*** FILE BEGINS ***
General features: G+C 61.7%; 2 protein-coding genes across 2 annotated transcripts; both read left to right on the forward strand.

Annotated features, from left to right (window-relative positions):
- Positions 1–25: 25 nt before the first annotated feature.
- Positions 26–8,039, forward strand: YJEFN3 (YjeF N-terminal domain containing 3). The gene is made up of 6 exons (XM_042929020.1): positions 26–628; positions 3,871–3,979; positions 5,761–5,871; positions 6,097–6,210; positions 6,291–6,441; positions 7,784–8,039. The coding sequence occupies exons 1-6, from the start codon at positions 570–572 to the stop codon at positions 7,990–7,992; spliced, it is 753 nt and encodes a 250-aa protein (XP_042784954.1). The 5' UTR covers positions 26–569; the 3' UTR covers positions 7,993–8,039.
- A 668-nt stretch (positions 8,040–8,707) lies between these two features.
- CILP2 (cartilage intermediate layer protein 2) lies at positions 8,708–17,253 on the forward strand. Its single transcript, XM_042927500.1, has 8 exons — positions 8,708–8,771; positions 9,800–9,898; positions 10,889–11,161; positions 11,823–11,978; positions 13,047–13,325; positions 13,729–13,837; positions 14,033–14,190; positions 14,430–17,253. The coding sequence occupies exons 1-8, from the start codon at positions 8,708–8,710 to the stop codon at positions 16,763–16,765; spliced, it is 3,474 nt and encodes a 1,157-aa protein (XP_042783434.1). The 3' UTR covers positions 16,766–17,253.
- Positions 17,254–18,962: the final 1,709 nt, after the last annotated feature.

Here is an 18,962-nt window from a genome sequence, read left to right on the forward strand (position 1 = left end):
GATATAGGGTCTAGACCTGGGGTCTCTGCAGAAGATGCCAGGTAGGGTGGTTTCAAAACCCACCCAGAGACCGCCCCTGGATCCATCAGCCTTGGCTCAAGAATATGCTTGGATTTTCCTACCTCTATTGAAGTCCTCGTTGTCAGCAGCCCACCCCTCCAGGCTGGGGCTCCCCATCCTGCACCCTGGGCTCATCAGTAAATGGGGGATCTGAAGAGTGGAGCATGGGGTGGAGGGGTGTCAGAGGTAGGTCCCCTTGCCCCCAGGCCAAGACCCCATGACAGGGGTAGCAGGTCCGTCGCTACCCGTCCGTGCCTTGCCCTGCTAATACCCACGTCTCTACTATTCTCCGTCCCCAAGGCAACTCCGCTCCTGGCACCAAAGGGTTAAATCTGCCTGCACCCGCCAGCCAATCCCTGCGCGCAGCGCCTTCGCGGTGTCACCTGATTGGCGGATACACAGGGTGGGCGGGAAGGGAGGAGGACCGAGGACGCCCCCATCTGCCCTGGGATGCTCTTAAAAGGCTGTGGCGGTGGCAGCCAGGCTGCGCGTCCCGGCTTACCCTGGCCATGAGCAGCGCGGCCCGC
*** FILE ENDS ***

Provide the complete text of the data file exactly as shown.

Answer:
General features: G+C 61.7%; 2 protein-coding genes across 2 annotated transcripts; both read left to right on the forward strand.

Annotated features, from left to right (window-relative positions):
- Positions 1–25: 25 nt before the first annotated feature.
- Positions 26–8,039, forward strand: YJEFN3 (YjeF N-terminal domain containing 3). The gene is made up of 6 exons (XM_042929020.1): positions 26–628; positions 3,871–3,979; positions 5,761–5,871; positions 6,097–6,210; positions 6,291–6,441; positions 7,784–8,039. The coding sequence occupies exons 1-6, from the start codon at positions 570–572 to the stop codon at positions 7,990–7,992; spliced, it is 753 nt and encodes a 250-aa protein (XP_042784954.1). The 5' UTR covers positions 26–569; the 3' UTR covers positions 7,993–8,039.
- A 668-nt stretch (positions 8,040–8,707) lies between these two features.
- CILP2 (cartilage intermediate layer protein 2) lies at positions 8,708–17,253 on the forward strand. Its single transcript, XM_042927500.1, has 8 exons — positions 8,708–8,771; positions 9,800–9,898; positions 10,889–11,161; positions 11,823–11,978; positions 13,047–13,325; positions 13,729–13,837; positions 14,033–14,190; positions 14,430–17,253. The coding sequence occupies exons 1-8, from the start codon at positions 8,708–8,710 to the stop codon at positions 16,763–16,765; spliced, it is 3,474 nt and encodes a 1,157-aa protein (XP_042783434.1). The 3' UTR covers positions 16,766–17,253.
- Positions 17,254–18,962: the final 1,709 nt, after the last annotated feature.

Here is an 18,962-nt window from a genome sequence, read left to right on the forward strand (position 1 = left end):
GATATAGGGTCTAGACCTGGGGTCTCTGCAGAAGATGCCAGGTAGGGTGGTTTCAAAACCCACCCAGAGACCGCCCCTGGATCCATCAGCCTTGGCTCAAGAATATGCTTGGATTTTCCTACCTCTATTGAAGTCCTCGTTGTCAGCAGCCCACCCCTCCAGGCTGGGGCTCCCCATCCTGCACCCTGGGCTCATCAGTAAATGGGGGATCTGAAGAGTGGAGCATGGGGTGGAGGGGTGTCAGAGGTAGGTCCCCTTGCCCCCAGGCCAAGACCCCATGACAGGGGTAGCAGGTCCGTCGCTACCCGTCCGTGCCTTGCCCTGCTAATACCCACGTCTCTACTATTCTCCGTCCCCAAGGCAACTCCGCTCCTGGCACCAAAGGGTTAAATCTGCCTGCACCCGCCAGCCAATCCCTGCGCGCAGCGCCTTCGCGGTGTCACCTGATTGGCGGATACACAGGGTGGGCGGGAAGGGAGGAGGACCGAGGACGCCCCCATCTGCCCTGGGATGCTCTTAAAAGGCTGTGGCGGTGGCAGCCAGGCTGCGCGTCCCGGCTTACCCTGGCCATGAGCAGCGCGGCCCGC